Let them eat zuc­chini

Country Life Every Week - - My Week -

When vis­it­ing friends who have daugh­ters rather than sons, I no­tice how the con­tents of their kitchen cup­boards and fridges dif­fer from mine. They have quinoa, mul­ti­ple va­ri­eties of herbal tea, calo­rie-counted break­fast bars, heaps of dark­green and pur­ple veg­eta­bles and fresh white fish with spi­ralised cour­gettes for tonight’s sup­per.

I have nutella, Bonne Ma­man jam, packs of Choco Leib­niz, great loaves of medium-sliced ho­vis, vast bags of pota­toes, Ket­tle Chips, white pasta, broc­coli as a to­ken veg­etable and, for sup­per, a Le Creuset pot of Bolog­nese sauce mi­nus the mush­rooms or car­rots—the to­ken green­ness will be the pars­ley on top, which the hus­band will eat, but the sons won’t. I’m count­ing on onions and tinned to­ma­toes to pro­vide the nec­es­sary vi­ta­mins to get them through the night.

Boys! The straight­for­ward­ness of their di­ets! I’m proud that I man­age to live in a house with such calorific temp­ta­tions and only en­joy them in mod­er­a­tion—a few crisps, one slice of toast slathered with but­ter and jam. I’d def­i­nitely be health­ier and thin­ner if I only had daugh­ters.

I ad­mire friends whose daugh­ters are on di­ets (or, worse, who are ve­g­ans) and whose sons need feed­ing up. how do they please both camps? I get the im­pres­sion that meals are swayed to­wards the daugh­ters’ tastes—the men and boys just have to learn to love beet­root and zuc­chini rib­bons.

I’m a waif and stray now that my youngest son has left the Ora­tory Ju­nior Choir. My life as an al­most-catholic is over and I must re­turn to be­ing an Angli­can. I miss the Ora­tory ter­ri­bly: the beauty of the great domed build­ing, which makes you feel as if you’re in Rome (and is a spir­i­tual an­ti­dote to har­rods down the road); the way the choir goes straight into ex­quis­ite plain­song as the dingding sig­nals the be­gin­ning of Mass; the beau­ti­fully dressed French chil­dren whose jer­seys never have words or pic­tures on them; the way Catholic fam­i­lies go to Mass ev­ery Sun­day with their whole brood, as op­posed to Angli­cans like me who just turn up when we feel like it; and how high Catholics take the litur­gi­cal year se­ri­ously, wrap­ping up stat­ues in pur­ple cloth dur­ing holy Week and dec­o­rat­ing the place with wall pen­nants and flow­ers for fes­ti­vals.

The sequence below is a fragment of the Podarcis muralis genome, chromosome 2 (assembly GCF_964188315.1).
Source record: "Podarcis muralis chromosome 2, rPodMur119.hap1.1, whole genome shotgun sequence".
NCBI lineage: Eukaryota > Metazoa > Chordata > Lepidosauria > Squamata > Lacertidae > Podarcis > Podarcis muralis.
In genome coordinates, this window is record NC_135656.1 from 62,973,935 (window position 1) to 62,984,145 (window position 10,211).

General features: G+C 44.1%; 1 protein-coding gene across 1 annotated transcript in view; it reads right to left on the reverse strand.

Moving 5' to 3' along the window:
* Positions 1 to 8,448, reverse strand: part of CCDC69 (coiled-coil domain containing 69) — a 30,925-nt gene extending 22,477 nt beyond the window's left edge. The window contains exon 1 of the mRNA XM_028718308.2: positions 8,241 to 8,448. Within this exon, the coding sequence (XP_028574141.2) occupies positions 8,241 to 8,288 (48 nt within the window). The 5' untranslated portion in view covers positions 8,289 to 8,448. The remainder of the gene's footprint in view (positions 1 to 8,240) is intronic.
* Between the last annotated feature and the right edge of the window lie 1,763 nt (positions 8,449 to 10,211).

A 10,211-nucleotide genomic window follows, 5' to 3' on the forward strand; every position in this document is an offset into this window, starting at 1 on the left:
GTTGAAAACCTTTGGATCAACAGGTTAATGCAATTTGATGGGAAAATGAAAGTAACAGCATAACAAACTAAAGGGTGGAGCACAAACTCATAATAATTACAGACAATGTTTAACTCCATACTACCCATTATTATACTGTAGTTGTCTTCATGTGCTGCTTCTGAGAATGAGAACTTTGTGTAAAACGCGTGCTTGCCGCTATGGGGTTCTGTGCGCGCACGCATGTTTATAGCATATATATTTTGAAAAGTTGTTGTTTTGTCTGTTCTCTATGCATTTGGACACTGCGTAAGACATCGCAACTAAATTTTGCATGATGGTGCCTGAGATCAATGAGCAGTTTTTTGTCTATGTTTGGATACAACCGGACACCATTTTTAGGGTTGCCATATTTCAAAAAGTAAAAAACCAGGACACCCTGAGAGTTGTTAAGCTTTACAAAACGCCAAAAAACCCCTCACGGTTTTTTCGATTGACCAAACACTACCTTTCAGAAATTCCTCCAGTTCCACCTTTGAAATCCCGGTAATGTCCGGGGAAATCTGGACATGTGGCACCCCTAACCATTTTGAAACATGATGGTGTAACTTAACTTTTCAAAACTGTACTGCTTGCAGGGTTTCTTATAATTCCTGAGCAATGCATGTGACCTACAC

What I won’t miss is the hymnsing­ing or, rather, the not singing. Why does the con­gre­ga­tion just stand there while hymns are go­ing on? Is this what all Catholic con­gre­ga­tions do? At first, I tried to buck the trend by singing out in lusty Joyce Gren­fell fash­ion, but then felt hor­ri­bly self-con­scious and had to stop.

I’d love a coun­try cottage, but one ad­van­tage of liv­ing in Lon­don and not hav­ing one is that you be­come good at seek­ing out the coun­tri­fied bits of the cap­i­tal. Last week­end, four of us plus dog took the train from Im­pe­rial Wharf sta­tion to head­stone Lane and walked across the fields to Pin­ner. We passed an ac­tual farm with ac­tual cows and cow­pats, as well as but­ter­cups and a five-bar gate.

This (plus farm­yard smell) is what I look for in my rus in urbe.

Rich­mond Park and hamp­stead heath aren’t quite enough be­cause they have too many in­for­ma­tive no­tice­boards and dog-poo bins, which prick the il­lu­sion. I need proper cows swish­ing flies away and the cow­pats that go with them.

Ar­riv­ing in Pin­ner, we sniffed the in­te­rior of the par­ish church —that cold hymn­book smell you never quite get in cen­tral Lon­don churches—and had lunch at a lovely 16th-cen­tury pub in the high Street, the Queen’s head. not plough­man’s, how­ever, much to my sons’ re­lief—the menu com­prised va­ri­eties of pizza.

‘ I’m count­ing on tinned to­ma­toes and onions to get them through the night’

So em­manuel Macron turns out to be an ex­cel­lent am­a­teur pi­anist who likes to play Liszt and Schu­mann in his spare time and knows by heart en­tire scenes of Molière plays. Politi­cians go up in my es­ti­ma­tion when I dis­cover they’re also good mu­si­cians—it sug­gests depth of per­son­al­ity, self-dis­ci­pline, imag­i­na­tion and the stamina to see things through.

nixon wrote a pi­ano con­certo, Con­doleezza Rice is a con­sum­mate pi­anist who once played in a Brahms quin­tet in front of The Queen and for­mer Shadow Chan­cel­lor ed Balls started pi­ano lessons and got him­self to Grade V.

Last month, Vladimir Putin was filmed play­ing Sovi­etera songs one-handed, pretty badly, be­fore his meet­ing with Xi-jin­ping. That wasn’t quite so im­pres­sive. Which leads us to the in­evitable: could Don­ald Trump’s hands span an oc­tave?

Ysenda Max­tone Gra­ham is the author of Terms & Con­di­tions: Life in Girls’ Board­ing-schools, 19391979 (Slightly Foxed). She lives in Lon­don

Next week Kit Hes­keth­har­vey

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